Spring 2009

Torchlight parades for the television age: the presidential debates as political ritual

Author
David Greenberg

David Greenberg, a Visiting Scholar at the Academy in 2002–2003, is an associate professor of history and of journalism and media studies at Rutgers University. His first book, Nixon's Shadow: The History of an Image (2003), won the Washington Monthly Annual Political Book Award, the American Journalism History Award, and Columbia University's Bancroft Dissertation Award. A regular contributor to Slate and other popular and scholarly publications, he is also the author of Calvin Coolidge (2006) and Presidential Doodles: Two Centuries of Scribbles, Scratches, Squiggles, and Scrawls from the Oval Office (2006).

During the 2008 vice presidential debate, Alaska Governor Sarah Palin was pressed by her Democratic rival, Delaware Senator Joe Biden, and moderator Gwen Ifill to reply to a question she had previously ignored. The chipper Palin, who thrived on the perception of being persecuted, demurred. “I may not answer the questions that either the moderator or you want to hear,” she parried, “but I’m going to talk straight to the American people.”1

For this statement, Palin suffered not only rebuke, but ridicule. Flaunting her intent to duck a question amounted to a failure of manners. Part of the performance of a presidential (or vice presidential) debate, after all, consists of following certain conventions. One is that candidates are supposed to act as if they are there to report to the public their ticket’s positions on prominent policy issues, thereby helping voters figure out which party better matches their own preferences. According to this logic, Palin’s sin lay not in her evasion of the question–a common enough occurrence in the debates–but in her unabashed admission of the evasion. If a gaffe, in the journalist Michael Kinsley’s formulation, is when a politician tells the truth, Palin told the truth without even the customary inadvertence.2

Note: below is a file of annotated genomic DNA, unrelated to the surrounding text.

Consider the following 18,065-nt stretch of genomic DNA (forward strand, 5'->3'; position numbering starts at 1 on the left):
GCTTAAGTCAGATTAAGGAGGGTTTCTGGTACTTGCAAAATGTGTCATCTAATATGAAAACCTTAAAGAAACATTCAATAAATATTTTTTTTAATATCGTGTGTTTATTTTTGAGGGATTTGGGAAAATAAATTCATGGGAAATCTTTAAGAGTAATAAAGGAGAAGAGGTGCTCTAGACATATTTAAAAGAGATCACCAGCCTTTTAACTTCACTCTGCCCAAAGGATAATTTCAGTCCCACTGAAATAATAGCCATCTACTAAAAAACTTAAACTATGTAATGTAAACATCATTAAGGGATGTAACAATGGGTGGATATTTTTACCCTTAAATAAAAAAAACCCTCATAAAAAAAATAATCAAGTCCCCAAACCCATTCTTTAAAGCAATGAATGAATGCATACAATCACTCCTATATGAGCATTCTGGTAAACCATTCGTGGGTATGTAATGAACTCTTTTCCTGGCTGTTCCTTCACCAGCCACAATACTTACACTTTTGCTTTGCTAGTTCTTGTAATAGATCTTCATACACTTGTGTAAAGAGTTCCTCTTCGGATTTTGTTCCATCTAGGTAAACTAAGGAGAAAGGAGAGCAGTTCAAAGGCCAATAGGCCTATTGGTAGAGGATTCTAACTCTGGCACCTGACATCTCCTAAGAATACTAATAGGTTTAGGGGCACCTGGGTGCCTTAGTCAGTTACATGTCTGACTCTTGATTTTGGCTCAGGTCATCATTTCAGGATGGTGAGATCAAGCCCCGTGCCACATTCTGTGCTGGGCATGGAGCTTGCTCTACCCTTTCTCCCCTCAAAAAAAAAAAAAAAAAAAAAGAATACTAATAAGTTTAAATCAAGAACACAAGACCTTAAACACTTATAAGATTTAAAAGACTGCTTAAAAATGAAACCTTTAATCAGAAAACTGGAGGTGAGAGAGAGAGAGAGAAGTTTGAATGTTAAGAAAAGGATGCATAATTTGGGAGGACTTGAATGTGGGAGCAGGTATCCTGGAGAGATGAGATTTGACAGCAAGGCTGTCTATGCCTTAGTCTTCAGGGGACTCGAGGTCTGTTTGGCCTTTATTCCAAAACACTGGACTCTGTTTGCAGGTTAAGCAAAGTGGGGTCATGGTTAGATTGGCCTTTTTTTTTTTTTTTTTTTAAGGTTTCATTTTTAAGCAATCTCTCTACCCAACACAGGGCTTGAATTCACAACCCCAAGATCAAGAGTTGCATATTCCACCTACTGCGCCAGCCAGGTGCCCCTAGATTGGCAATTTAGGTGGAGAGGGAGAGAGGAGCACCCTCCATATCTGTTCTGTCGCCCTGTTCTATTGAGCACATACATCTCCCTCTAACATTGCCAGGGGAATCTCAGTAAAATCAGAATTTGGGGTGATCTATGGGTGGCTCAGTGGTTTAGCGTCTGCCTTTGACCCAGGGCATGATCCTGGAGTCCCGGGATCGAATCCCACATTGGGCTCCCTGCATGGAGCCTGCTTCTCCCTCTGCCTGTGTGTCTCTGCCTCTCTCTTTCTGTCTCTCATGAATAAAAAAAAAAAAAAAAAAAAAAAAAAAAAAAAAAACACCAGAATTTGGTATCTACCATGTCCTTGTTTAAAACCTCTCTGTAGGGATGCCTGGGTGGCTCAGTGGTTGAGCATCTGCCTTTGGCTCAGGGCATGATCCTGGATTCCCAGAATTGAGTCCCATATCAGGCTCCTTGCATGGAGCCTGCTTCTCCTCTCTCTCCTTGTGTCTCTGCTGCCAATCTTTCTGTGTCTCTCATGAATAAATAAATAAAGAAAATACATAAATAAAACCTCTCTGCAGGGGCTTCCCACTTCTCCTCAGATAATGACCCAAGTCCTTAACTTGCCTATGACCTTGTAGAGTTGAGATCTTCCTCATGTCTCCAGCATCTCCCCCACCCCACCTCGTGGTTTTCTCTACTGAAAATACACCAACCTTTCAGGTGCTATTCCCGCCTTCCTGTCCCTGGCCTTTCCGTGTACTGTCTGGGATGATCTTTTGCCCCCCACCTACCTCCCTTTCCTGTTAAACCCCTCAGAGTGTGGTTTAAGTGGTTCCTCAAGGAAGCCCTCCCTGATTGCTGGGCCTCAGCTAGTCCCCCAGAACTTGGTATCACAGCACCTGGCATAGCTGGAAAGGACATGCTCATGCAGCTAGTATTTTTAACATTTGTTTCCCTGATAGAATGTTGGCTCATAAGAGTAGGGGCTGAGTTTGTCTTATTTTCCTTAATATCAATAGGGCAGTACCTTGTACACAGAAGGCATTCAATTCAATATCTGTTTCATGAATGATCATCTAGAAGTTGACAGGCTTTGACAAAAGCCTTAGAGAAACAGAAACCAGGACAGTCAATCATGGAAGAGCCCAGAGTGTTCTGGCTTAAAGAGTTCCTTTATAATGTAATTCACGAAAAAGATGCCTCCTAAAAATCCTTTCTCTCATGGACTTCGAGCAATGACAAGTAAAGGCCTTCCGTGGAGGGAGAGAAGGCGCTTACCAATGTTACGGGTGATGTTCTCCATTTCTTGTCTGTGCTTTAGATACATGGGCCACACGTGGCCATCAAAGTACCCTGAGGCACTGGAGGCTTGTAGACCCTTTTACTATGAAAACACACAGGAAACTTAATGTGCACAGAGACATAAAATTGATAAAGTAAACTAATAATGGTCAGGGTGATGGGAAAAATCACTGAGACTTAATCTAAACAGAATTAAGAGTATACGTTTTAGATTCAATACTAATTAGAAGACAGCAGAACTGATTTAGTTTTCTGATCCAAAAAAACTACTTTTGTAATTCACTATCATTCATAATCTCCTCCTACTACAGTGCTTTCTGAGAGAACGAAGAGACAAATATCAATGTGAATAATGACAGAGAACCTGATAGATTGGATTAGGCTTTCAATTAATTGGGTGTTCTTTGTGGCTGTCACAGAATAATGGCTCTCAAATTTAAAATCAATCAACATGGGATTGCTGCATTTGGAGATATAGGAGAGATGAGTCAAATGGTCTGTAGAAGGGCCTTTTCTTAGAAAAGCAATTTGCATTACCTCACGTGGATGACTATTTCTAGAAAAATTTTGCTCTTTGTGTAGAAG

Kinsley’s axiom, quoted often during the gaffe-ridden 2008 campaign, remains in currency because it highlights the power of the unspoken and sometimes unrecognized assumptions that underpin our politics. These assumptions aren’t always true or even justifiable. But the public, particularly those in the news media who shape our discourse, has a stake in maintaining them. They serve a useful purpose.

An underlying premise of the discourse about the presidential debates is that they exist to inform viewers, who watch them with open minds to learn about the candidates and decide how to vote. In other words, grandiose as it may sound, our culture assigns the debates a vital democratic role: democratic theory holds that effective self-government depends on an informed citizenry, and the debates, more than any other vehicle, are supposed to teach voters what they still need to know about the candidates in the fall of a presidential election season. Accordingly, we eagerly anticipate these contests as potential turning points for the campaigns, the only scheduled events that might by design win or lose votes for one candidate or the other overnight. Journalists invariably speak of them as a rare chance for those all-important undecided voters to make up their endlessly wavering minds. In recent years networks have even convened focus groups of the vacillators on whose fleeting impressions the nation hinges, interviewing them on air after each clash to see if they were moved to reach any decisions that might collectively alter a campaign’s outcome.

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Endnotes

  • 1Transcript of Palin-Biden debate, posted on October 3, 2008; available at http://www.cnn.com/2008/Politics/10/02/Debate.transcript/ (accessed December 1, 2008).
  • 2Michael Kinsley, “A Gaffe Is When a Politician Tells the Truth,” The New Republic, June 18, 1984; reprinted in Kinsley, The Curse of the Giant Muffins: And Other Washington Maladies (New York: Summit Books, 1987), 272–275.
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